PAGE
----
The Smell of Unrest : Proposal for Poway Reclamation Plant Spurs Retiree to Fight Back
Leo Verguson figures that fate must have been behind the wheel of the car one afternoon last spring when he and his wife were driving back from San Diego to their home in inland North County.
Traffic thickened as Marjorie Verguson turned off Interstate 5 onto Poway Road, and she was unable to merge into the left-turn lane to Sabre Springs Parkway. So, she turned right instead, planning to make a U-turn and correct her course.
Then they saw the sign on a street just south of Poway Road. It read: “Future Site of the City of Poway Water Reclamation Facility.”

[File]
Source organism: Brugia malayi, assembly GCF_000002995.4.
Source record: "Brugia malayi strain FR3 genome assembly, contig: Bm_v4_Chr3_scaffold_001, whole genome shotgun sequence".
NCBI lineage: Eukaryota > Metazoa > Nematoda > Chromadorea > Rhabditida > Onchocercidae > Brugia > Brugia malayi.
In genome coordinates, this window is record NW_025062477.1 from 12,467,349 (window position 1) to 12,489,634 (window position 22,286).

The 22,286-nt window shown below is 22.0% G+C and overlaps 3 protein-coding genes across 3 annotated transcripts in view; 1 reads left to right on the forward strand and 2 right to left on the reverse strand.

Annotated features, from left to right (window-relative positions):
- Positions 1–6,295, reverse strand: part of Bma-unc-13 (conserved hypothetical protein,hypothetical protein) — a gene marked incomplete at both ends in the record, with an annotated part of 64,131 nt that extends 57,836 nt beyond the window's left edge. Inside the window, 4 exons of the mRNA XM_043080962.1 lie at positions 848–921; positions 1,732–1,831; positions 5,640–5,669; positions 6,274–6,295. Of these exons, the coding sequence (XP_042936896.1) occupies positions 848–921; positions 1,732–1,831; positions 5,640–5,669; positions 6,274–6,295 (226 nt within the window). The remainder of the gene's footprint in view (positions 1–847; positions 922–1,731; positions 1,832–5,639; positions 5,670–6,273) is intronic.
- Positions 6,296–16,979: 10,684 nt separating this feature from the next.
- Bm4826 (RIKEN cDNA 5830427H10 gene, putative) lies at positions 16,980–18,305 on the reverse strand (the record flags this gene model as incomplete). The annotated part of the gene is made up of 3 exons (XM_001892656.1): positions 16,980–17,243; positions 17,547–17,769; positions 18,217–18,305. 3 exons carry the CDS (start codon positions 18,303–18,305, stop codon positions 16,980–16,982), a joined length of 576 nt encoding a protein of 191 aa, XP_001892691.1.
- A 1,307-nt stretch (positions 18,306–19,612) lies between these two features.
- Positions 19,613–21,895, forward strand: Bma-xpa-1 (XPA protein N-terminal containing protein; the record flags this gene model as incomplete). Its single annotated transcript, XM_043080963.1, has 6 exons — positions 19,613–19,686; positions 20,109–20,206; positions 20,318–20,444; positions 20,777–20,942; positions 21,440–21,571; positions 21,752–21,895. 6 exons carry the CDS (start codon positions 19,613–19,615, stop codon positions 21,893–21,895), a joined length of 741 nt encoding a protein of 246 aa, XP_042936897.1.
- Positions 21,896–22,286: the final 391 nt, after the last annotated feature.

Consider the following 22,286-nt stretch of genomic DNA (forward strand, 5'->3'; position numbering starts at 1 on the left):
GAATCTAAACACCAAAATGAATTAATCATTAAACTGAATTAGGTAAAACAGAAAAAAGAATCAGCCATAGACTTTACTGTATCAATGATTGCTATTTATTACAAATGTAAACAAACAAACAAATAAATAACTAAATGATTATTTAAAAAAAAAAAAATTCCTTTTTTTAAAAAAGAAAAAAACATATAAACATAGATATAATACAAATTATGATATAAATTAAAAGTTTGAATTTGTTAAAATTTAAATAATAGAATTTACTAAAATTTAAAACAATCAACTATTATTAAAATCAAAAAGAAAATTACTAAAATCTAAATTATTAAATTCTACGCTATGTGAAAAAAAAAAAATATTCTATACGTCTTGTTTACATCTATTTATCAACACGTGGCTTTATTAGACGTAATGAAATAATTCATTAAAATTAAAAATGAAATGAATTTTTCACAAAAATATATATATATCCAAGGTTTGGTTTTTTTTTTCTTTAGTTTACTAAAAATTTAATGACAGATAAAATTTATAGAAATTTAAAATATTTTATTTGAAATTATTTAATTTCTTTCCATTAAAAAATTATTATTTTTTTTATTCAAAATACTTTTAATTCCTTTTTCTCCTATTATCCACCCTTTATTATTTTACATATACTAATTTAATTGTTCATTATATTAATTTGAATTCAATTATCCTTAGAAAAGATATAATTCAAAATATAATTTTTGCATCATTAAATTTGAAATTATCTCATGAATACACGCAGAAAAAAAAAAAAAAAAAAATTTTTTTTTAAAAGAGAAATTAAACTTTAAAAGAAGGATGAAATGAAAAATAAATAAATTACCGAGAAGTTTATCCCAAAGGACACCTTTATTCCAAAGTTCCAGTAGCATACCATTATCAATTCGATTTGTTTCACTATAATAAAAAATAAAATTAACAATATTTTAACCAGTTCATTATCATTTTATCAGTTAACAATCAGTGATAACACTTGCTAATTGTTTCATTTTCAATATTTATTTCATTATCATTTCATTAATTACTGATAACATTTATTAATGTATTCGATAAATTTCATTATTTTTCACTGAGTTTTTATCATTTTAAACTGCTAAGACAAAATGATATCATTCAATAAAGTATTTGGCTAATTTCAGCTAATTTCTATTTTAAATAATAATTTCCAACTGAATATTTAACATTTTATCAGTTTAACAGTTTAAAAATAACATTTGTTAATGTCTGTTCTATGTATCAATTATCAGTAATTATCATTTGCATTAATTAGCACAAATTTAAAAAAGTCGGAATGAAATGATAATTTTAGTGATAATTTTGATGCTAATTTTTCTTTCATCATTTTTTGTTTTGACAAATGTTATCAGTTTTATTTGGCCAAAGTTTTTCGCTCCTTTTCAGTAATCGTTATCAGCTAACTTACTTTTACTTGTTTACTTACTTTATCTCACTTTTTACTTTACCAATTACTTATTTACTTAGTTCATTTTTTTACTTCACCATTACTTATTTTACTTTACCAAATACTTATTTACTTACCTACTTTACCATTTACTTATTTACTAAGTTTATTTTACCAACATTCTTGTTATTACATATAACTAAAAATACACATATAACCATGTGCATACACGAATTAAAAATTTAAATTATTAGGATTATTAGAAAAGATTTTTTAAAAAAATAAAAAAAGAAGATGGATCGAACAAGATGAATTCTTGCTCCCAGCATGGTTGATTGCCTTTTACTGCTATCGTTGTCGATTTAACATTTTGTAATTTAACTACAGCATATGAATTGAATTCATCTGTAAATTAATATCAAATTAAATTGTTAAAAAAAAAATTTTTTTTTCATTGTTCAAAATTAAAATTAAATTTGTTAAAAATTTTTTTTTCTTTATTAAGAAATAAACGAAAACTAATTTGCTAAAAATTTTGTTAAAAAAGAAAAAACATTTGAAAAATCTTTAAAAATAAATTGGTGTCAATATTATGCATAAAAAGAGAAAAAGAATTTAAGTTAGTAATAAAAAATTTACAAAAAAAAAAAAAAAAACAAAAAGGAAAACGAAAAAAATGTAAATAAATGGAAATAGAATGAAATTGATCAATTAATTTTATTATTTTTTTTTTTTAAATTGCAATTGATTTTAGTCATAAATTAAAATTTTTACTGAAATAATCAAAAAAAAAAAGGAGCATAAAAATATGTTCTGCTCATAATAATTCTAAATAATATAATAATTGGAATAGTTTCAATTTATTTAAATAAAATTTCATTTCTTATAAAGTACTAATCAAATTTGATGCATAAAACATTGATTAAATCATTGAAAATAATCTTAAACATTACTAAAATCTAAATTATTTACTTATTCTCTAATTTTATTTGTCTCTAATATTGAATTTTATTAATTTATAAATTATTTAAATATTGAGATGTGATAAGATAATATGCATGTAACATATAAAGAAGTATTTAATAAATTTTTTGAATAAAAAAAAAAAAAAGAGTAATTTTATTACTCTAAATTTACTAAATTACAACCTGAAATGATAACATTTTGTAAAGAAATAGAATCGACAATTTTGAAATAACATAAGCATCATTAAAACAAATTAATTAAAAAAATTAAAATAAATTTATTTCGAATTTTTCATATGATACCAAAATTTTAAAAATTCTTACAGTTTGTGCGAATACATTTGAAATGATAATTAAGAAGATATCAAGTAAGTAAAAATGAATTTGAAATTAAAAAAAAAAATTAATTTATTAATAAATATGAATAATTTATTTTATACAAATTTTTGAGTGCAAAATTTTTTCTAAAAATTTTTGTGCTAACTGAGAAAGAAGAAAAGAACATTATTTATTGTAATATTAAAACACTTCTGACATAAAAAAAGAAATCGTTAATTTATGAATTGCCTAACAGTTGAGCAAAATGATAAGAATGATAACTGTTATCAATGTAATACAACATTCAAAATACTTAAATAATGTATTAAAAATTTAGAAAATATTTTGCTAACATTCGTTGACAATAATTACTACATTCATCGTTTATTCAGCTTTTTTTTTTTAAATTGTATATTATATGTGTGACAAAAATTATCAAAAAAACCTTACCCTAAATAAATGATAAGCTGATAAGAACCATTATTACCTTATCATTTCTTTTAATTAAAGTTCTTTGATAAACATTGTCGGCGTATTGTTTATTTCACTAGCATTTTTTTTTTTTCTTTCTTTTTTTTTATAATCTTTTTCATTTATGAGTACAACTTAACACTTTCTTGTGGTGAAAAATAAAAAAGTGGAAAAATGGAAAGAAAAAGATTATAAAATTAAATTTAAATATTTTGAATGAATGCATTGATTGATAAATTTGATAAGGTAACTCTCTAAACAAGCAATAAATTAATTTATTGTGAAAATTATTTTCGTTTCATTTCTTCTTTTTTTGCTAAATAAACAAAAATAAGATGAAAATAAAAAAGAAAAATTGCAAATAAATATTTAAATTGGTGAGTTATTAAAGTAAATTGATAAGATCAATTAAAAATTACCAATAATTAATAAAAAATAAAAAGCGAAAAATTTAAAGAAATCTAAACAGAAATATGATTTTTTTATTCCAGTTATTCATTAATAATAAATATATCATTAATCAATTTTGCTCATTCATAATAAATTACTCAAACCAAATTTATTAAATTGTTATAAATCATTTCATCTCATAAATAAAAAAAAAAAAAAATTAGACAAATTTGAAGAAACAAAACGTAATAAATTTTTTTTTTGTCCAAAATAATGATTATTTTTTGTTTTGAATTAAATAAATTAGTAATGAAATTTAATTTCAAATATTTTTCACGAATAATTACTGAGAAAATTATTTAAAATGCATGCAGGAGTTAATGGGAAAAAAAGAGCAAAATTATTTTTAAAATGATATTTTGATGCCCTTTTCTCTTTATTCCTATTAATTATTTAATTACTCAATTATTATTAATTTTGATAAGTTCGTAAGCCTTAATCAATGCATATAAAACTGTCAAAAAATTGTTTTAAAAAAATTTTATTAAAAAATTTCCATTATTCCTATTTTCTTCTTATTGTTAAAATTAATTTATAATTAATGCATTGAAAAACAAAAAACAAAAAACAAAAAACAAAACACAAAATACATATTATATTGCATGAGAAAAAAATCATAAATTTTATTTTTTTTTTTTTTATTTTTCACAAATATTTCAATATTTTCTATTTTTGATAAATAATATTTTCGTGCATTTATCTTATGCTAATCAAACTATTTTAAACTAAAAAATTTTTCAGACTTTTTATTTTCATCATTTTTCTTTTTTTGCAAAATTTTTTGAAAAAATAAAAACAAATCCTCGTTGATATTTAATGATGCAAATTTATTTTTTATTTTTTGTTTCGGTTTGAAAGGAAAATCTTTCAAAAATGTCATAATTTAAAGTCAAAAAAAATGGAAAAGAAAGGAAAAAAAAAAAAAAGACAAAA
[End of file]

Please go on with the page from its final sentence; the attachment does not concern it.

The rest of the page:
Since that day, 77-year-old Leo Verguson has gone from relaxed retiree to a 10- and 12-hour-a-day worker, driven by the knowledge that the neighboring city of Poway is planning to build a sewage plant in his San Diego neighborhood of Sabre Springs.
Not a soul that he could find in his community knew anything about the proposed $30-million facility, although Poway had been planning it for more than a decade. Apparently the invisible boundary between the two cities was a wall of silence.
“There was not a word in the papers we received when we bought the house,” a breezy hillside home overlooking the valley where the proposed water reclamation plant is planned, Verguson said. “But if we ever sell, then we will have to disclose the fact that the sewage plant is down there.”
Verguson’s complaints are many. Odors from the plant and potential accidents that could send up a cloud of deadly chlorine gas top the list.